The Sentinel A.K.A. "Dragons of Spring Place” The boarder beyond the red line on print is actually gray, and the cover art date on print is incorrect, the cover art was for February 1997 (From the Pulp Art Collection) This pulp art cover was painted for the magazine of "Fantasy & Science Fiction", for a story by Robert Reed, Entitled "The Dragons Of Spring Place." It was for February issue of 1997. (oil on canvas 1996)
Gearhead is one of 3 symbolistic paintings in this collection.
This odd little gas station was built in 1910, when automobiles were about the size of a carriage, in later years the gravity gas pumps were replaced, but there was little room for the later model automobiles such as this 1935 Ford 3 Window Coupe, to gas up. As a consequence it eventually became a garage, but the gas pumps remained in place. These early gas stations had much more character than the uninteresting mass produced uninteresting cheese boxes built today.
A 1939 chopped Lincoln Zephyr, accompanied by a chopped 1930 Ford Model A Coupe at rest in front of a redecorated portion of a strip mall in hopes of attracting customers. San Fernando Valley landscape in background. Painted in 2007
Hot Food, Hot Cars, and Hot Girls.
24” X 36"
Last Chance Gas & Dine
If I had a dime for every time my father drug me cross country down some remote road, or highway in the middle of nowhere, I’d be a rich man, I’d say to myself. There never seemed to be anything to look at worth looking at. We always traveled in some broken down clunker, or beater, that he had purchased just for the trip. He didn't want to drive the good car with air conditioning. And of course it would be in the middle of summer. It would be so hot I would hallucinate, and my imagination would paint the roadside with with interesting places to stop, as I embellished the country side with trees, scrubs and sights I would prefer to see. He taught me how to drive as soon as my feet could reach the foot pedals. I was about 12. He was hoping that would keep me occupied, and busy enough, so he could sleep, but also likely to keep me from strangling him. He knew I hated these trips and that I saw them as torture, they were. Yet, one of the things I do recall however, was the occasional age old motor lodge with individual little houses, the very first motels, and road side mom and pop eateries, that either still stood, was still in business, or abandon and in ruin. It was like a drive through time. These same kinds of places also existed in the big cities, and back at home if one bothered to look carefully. Sometimes it took some concentrated looking. This taught me something of the art of observation, And as you might imagine, they eventually found their way into my paintings in later years. Likely because I viewed them as a kind of road side art, that captured the feel of yesterday, and a time gone by. Such as the Last Chance Gas n Dine. Located along the scenic route, cruising back through the portal of time. Because painting is often an expression, not a documentary.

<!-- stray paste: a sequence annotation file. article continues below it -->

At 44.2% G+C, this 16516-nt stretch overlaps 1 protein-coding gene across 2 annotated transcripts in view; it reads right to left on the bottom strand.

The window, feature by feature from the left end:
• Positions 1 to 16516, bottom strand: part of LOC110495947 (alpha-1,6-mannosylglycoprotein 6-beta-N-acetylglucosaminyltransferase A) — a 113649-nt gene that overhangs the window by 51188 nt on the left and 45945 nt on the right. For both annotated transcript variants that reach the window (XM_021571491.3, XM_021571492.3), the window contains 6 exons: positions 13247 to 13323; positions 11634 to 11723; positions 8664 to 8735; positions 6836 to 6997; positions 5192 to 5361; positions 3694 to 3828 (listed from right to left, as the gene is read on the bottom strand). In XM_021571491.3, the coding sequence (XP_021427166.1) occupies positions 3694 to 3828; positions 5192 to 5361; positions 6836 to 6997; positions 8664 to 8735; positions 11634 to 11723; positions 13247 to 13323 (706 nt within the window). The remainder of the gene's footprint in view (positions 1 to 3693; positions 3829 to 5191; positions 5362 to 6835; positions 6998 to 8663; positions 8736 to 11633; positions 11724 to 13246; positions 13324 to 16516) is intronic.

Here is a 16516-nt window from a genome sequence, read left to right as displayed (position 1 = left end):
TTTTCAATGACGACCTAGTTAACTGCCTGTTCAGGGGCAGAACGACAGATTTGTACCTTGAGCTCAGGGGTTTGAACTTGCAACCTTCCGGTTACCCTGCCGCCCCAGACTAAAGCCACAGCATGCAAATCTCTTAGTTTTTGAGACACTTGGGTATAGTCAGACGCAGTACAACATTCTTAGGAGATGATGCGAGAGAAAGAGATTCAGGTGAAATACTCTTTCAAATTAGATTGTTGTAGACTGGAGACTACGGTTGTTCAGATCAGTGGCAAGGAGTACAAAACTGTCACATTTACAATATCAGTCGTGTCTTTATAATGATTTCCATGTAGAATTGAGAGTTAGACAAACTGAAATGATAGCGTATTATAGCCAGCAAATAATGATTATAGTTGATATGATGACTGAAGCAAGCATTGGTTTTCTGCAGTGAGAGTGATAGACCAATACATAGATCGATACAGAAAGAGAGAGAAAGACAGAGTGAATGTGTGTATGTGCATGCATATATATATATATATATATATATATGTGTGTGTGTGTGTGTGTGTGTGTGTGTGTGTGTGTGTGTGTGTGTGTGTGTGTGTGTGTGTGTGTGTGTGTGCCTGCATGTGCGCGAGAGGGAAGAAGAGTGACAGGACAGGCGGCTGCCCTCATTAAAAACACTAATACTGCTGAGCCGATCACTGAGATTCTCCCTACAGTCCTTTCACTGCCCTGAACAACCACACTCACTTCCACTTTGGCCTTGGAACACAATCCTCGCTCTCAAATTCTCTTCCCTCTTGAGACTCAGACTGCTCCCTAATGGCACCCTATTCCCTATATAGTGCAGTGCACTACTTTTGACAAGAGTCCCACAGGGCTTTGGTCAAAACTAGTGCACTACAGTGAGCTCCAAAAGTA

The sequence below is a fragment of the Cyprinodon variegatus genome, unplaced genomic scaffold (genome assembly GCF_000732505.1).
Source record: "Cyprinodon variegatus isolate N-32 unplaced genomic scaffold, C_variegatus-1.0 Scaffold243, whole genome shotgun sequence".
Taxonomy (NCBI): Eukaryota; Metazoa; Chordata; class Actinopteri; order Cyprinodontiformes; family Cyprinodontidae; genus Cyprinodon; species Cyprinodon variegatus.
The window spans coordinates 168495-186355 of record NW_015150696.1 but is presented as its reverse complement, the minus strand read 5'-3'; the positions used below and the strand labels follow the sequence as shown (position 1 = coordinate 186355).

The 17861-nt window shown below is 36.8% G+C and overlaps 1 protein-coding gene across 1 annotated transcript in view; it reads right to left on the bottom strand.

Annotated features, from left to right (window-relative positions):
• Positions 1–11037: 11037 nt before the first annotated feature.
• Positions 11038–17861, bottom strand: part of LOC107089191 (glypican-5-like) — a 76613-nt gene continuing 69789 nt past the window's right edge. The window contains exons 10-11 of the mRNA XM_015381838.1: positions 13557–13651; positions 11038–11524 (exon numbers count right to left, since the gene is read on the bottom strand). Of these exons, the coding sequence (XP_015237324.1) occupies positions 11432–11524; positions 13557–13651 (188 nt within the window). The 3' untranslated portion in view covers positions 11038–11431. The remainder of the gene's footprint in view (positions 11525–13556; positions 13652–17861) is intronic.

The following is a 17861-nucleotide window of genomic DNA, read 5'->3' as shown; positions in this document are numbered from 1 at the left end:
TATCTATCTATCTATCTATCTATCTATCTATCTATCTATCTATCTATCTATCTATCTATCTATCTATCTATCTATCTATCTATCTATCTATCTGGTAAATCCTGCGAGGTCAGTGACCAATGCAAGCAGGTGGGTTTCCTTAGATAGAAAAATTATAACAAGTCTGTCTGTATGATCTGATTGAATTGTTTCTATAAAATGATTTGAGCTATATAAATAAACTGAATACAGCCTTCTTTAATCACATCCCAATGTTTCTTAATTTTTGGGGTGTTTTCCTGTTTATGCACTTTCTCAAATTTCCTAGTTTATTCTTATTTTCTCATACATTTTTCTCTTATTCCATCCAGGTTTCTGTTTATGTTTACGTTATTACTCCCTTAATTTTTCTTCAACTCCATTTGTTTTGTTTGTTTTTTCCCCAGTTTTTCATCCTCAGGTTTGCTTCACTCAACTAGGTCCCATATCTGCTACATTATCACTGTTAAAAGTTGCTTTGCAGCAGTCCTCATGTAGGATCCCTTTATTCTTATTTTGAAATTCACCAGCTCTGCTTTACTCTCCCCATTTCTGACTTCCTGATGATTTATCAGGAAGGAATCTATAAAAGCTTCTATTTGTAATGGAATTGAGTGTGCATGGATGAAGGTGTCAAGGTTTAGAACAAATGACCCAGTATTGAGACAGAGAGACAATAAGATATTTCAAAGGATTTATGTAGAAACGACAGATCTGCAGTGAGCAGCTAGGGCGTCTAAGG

Last of The Hot Ones
Admittedly the title is somewhat ambiguous. I was thinking more of "the last of the hot spots”, but also a story by Roger Zelazny I read in Omin, a science fiction magazine from years that went out of print a couple of years prior to painting this. This painting was my reaction to watching the destruction of the San Fernando Bob's, the Van Nuys Bob's, and the Canoga Parks Bob's Big Boy Drive-ins. It's hard to imagine Cruising without Bob's Big Boy Drive-ins as they, like other Bob's were the heratbeat of Cruising Culture, friendly towards young people. I recall the feeling of seeing the last standing part of the Canoga Park Bob's, a lone standing Canopy standing like a sentinel, protecting the memories all who love their cars and shared the experiene of coming Bob's when Cruising was king. The canopy is accompanied by a 27 T roadster, running a 327 Chevy engine
Man Behind the Mask
Science has determined that modern man, all people living on earth today are one, and that there really is no such thing as race. Skin color and other differences are the consequence of such things as ultraviolet light , latitude, and climate, and ultimately modern humans all came from Africa. Interestingly, archeologist continue to make discoveries, and have found a number of human variants that date back to the ice age, and perhaps further. Some with skeletons measuring ten feet tall like ones discovered in South America. Among other interesting discoveries are some of the oldest shelters, or dwelling constructed from mammoth bones dating back to the ice age. It is unknown why human variants such as the Neanderthals became extinct, but the search continues.
Marty’s diner was a small metal 10 stool diner manufactured by the Valentine diner company out of Wichita, Kansas. These prefab little diners were loaded on to the back of a flatbed truck and delivered to the customer nearly ready to go. All the pots, pans, dishes, glasses, coffee cups, and silver were packed inside. All that was needed was to have the diner attached to the concrete foundation, and the gas, plumbing, and electricity hooked up. Considering these diners were small, they were also well designed and seemed rather roomy. To me the whole ready to go package was rather amazing. My first job was in such a place This particular one had a reverse floor plan from the one I worked at. Otherwise it was identical.